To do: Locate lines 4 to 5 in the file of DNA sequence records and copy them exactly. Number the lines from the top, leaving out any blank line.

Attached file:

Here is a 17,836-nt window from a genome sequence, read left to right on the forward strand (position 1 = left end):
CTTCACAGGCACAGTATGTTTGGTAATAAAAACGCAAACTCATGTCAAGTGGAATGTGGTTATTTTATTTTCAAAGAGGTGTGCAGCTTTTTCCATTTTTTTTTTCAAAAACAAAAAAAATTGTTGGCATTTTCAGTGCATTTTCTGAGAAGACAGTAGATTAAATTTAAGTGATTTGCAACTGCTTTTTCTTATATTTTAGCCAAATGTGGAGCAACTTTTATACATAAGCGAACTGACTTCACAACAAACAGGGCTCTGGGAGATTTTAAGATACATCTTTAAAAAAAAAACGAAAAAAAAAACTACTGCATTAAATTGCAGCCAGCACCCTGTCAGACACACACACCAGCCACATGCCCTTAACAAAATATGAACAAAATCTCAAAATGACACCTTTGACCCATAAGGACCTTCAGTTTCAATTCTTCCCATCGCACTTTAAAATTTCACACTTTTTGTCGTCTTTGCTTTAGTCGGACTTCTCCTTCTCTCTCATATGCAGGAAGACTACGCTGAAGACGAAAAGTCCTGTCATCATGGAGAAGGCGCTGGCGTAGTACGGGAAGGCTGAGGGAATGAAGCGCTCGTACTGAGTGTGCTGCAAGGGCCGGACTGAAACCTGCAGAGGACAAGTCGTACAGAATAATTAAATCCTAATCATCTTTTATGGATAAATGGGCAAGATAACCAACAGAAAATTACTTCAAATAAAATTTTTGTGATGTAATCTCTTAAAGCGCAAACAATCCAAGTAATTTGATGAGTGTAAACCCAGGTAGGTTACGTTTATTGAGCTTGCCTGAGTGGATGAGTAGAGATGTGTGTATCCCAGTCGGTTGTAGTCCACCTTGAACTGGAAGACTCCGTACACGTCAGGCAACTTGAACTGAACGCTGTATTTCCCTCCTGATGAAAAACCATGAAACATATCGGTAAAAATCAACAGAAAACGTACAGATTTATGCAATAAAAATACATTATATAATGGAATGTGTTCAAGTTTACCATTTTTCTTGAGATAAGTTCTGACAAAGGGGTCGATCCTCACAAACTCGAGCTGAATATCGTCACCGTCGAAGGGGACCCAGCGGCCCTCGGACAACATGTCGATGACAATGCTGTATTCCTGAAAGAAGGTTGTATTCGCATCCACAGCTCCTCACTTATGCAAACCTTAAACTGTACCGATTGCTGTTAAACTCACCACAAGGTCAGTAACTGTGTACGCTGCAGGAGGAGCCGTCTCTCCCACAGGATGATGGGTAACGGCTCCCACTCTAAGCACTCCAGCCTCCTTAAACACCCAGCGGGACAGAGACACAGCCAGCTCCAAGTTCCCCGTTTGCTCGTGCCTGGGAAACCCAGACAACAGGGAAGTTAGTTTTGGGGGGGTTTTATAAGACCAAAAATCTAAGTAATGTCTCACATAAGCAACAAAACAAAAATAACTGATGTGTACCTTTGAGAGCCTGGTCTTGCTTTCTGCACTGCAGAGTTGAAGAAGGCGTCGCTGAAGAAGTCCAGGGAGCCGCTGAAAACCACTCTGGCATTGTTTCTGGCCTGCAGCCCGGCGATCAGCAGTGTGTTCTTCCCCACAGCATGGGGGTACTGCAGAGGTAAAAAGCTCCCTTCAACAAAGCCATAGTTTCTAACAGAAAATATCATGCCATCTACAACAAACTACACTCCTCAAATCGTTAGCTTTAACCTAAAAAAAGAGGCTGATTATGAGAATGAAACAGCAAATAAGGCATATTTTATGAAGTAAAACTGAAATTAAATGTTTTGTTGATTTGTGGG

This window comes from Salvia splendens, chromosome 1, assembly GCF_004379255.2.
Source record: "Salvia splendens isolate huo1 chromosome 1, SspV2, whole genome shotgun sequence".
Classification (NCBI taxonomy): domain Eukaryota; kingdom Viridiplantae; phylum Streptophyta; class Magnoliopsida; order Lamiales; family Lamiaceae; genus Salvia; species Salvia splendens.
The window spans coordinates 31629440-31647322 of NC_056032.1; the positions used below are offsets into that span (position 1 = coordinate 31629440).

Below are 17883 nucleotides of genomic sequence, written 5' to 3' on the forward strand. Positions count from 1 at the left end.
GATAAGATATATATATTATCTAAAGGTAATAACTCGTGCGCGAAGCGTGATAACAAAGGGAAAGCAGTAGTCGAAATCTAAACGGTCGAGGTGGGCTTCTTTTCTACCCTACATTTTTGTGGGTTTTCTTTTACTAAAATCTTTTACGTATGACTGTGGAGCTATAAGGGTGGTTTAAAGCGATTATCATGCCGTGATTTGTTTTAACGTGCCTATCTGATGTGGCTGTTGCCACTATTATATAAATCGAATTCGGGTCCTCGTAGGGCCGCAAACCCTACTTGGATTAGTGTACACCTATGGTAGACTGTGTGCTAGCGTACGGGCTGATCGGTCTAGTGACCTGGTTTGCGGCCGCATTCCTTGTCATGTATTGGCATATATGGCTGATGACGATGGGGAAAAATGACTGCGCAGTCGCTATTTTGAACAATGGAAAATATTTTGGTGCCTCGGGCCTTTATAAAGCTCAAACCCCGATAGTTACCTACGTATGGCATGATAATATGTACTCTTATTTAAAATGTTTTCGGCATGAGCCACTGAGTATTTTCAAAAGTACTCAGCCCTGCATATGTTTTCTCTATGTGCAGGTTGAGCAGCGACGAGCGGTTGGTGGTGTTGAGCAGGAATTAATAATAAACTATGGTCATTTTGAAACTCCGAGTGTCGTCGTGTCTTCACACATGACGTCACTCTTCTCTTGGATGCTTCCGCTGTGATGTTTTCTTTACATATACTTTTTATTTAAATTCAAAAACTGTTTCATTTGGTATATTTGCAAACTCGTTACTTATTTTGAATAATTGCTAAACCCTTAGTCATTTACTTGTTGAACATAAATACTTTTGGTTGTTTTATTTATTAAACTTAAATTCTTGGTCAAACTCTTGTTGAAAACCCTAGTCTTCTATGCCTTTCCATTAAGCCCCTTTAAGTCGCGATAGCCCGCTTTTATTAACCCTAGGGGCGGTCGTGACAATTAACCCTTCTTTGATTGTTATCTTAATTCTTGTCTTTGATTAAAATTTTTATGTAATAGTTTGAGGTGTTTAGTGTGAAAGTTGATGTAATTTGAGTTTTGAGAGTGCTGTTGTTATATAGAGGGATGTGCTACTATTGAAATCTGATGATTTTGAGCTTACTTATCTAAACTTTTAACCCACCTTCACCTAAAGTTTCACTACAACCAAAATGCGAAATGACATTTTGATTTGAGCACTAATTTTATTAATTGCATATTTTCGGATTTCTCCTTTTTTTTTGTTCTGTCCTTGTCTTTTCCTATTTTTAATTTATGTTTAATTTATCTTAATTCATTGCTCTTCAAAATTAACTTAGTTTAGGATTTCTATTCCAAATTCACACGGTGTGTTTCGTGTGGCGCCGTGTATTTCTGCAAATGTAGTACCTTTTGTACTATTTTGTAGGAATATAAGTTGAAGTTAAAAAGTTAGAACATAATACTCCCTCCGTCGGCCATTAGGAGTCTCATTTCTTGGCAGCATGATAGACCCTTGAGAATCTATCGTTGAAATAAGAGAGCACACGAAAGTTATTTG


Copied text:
Source record: "Salvia splendens isolate huo1 chromosome 1, SspV2, whole genome shotgun sequence".
Classification (NCBI taxonomy): domain Eukaryota; kingdom Viridiplantae; phylum Streptophyta; class Magnoliopsida; order Lamiales; family Lamiaceae; genus Salvia; species Salvia splendens.